For all these divisions, most Afghans by far, 77 percent, still think of themselves as Afghans first, rather than identifying primarily with their ethnic group - and despite the country's troubles that's up by 10 points from last year. That could be a positive sign for national cohesion; on the other hand, it also leaves open whether members of one ethnic group think of others as Afghans.
REGIONS and PROVINCES -- Underlying these results are sharp changes at the regional and provincial levels, underscoring the matrix of difficulties the United States, its allies and the Karzai government face.
In Helmand, the surge of Western forces has shown dramatic success in several respects. The number of Afghans living in Helmand who report Taliban engagements against government forces in their area has been cut in half, from 90 percent in early 2009 to 44 percent now. Reports of U.S. and NATO air strikes are down, as are reports of civilians hurt or killed by Western forces. Support for the U.S. presence and positive ratings of its efforts are up sharply, and ratings of freedom of movement and local security from crime and violence are dramatically higher -- the latter from just 14 percent positive a year ago to 67 percent now.
Last year in Helmand few -- 13 percent -- rated their security specifically from the Taliban and other armed groups positively. Now 58 percent do. The number who report killings by the Taliban in their area, 81 percent in early 2009, is 41 percent now.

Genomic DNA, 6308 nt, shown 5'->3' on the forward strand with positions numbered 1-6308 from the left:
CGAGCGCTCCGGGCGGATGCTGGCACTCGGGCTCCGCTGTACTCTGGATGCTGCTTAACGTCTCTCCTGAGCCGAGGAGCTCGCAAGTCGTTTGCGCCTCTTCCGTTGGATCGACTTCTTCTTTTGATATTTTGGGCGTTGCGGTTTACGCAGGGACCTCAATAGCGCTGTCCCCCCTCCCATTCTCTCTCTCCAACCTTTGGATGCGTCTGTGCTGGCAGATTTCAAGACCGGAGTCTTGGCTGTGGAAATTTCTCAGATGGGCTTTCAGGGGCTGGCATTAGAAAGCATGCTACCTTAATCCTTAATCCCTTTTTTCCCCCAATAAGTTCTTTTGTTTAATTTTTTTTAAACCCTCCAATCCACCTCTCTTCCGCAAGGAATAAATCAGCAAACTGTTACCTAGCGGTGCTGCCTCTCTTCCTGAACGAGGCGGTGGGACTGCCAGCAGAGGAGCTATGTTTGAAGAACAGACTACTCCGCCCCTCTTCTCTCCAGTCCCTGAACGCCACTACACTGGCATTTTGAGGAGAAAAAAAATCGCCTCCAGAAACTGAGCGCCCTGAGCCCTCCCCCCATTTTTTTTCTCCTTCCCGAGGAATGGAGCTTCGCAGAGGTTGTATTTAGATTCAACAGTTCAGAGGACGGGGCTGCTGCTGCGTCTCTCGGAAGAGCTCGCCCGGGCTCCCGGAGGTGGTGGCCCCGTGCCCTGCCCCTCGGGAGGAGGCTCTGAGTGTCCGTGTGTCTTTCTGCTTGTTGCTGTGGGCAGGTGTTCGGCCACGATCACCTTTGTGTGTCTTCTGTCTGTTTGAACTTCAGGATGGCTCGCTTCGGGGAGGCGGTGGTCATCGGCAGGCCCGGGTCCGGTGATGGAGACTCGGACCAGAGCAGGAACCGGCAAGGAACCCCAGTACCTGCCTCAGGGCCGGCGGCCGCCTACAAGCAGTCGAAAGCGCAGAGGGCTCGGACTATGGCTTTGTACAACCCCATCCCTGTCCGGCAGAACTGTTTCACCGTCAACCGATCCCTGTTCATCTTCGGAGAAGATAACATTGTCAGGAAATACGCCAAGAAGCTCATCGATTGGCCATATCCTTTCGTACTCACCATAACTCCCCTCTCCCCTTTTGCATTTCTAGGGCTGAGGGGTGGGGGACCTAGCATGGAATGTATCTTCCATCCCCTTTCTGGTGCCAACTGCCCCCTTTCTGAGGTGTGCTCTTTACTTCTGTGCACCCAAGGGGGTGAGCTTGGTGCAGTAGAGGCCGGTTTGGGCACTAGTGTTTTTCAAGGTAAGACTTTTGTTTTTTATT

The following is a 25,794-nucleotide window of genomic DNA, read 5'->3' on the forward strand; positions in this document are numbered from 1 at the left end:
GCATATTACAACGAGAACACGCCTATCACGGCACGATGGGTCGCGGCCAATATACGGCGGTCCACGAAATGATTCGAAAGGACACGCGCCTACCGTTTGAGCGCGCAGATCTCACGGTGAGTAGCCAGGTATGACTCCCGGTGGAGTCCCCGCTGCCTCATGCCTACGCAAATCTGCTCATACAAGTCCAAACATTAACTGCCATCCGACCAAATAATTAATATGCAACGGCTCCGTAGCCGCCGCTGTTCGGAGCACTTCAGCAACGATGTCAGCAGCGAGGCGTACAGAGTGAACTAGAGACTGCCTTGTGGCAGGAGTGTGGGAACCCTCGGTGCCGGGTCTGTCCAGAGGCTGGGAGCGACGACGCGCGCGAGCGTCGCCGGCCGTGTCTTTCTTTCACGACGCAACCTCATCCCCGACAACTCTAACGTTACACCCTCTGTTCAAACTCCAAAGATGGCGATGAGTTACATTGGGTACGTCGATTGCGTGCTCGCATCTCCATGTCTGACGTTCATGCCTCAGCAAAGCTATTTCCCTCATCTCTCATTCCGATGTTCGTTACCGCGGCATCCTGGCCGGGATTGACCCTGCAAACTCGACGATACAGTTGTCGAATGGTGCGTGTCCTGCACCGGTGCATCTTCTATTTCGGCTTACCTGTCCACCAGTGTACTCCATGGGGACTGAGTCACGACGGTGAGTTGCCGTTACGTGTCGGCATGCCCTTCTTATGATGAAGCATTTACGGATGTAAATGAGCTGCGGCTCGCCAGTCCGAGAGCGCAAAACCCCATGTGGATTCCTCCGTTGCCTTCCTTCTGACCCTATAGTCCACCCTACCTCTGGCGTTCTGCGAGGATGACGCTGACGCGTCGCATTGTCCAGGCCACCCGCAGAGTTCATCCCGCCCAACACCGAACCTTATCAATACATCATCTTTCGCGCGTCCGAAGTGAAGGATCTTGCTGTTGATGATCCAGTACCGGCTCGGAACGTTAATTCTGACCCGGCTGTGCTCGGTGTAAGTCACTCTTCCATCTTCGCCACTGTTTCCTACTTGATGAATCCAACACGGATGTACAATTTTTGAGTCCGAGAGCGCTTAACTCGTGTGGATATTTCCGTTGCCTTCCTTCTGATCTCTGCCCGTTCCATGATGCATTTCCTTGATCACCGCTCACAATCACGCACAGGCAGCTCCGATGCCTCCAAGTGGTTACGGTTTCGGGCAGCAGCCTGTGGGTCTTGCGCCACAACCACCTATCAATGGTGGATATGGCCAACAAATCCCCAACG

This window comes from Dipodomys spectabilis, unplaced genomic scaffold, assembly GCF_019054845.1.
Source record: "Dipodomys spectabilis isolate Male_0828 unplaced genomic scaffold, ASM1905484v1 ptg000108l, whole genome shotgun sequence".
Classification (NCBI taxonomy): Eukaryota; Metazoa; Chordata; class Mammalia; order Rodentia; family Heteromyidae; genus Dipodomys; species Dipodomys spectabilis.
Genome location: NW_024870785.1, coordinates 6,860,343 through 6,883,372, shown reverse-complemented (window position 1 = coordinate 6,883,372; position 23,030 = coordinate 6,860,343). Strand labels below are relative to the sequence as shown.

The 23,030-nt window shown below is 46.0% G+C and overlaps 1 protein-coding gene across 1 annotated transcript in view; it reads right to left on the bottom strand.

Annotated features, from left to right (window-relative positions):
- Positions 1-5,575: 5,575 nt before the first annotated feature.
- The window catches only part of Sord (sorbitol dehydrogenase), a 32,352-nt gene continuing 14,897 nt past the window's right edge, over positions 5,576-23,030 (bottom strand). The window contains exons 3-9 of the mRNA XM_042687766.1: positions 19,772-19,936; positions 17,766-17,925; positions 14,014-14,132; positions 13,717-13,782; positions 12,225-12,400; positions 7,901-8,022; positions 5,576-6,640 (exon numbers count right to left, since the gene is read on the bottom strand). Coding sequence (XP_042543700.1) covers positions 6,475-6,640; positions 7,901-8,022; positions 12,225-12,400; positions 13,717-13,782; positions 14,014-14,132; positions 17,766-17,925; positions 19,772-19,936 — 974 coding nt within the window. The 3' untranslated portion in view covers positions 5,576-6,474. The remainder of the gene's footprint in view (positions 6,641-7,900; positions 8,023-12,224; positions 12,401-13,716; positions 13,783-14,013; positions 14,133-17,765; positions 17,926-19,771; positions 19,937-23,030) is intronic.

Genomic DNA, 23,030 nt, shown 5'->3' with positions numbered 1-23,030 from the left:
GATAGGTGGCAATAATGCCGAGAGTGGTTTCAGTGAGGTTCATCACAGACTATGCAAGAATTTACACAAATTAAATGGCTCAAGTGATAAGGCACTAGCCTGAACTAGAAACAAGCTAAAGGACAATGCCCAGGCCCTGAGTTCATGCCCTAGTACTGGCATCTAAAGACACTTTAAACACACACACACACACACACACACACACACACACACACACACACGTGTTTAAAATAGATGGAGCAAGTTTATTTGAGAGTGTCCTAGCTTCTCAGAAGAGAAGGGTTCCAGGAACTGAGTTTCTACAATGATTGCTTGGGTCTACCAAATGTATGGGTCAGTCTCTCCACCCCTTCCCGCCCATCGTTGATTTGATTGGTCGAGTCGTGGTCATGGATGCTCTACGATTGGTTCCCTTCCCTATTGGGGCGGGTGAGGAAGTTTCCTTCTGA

Given the aid that has accompanied the allied efforts in Helmand, there have also been steep advances in positive ratings of living conditions overall and economic opportunities in particular, from 14 percent last year to 59 percent now. Positive ratings of local infrastructure have gained 18 points. The number who report construction of schools has soared from 29 percent last year to 73 percent now, and construction of clinics and government offices similarly is up. Reports of a strong presence and ratings of the performance of the central and provincial governments and Afghan army and police have advanced by vast margins.
Yet even with these gains ratings of the United States are just middling -- 43 percent in Helmand rate the performance of U.S. forces positively (up by 24 points) and 42 percent are confident in its ability to provide security (up by 15). Fifty-five percent in Helmand say attacks on U.S. forces can be justified, sharply up, possibly an effect of the mere presence of so many foreign fighters. And support for a drawdown of foreign troops to start before next summer has doubled, to 53 percent, another sign of discomfort with the heavy presence of these forces.
ISAF has targeted Kandahar for its next all-out effort, and there too, possibly in anticipation, positive views of the U.S. efforts are up -- in terms of ratings of its performance, support for its presence, confidence in its ability to provide security and overall U.S. favorability. At the same time, many of these are up from extremely low levels last year -- for example, just 31 percent rate the performance of U.S. forces positively, though this is up from a mere 7 percent last year.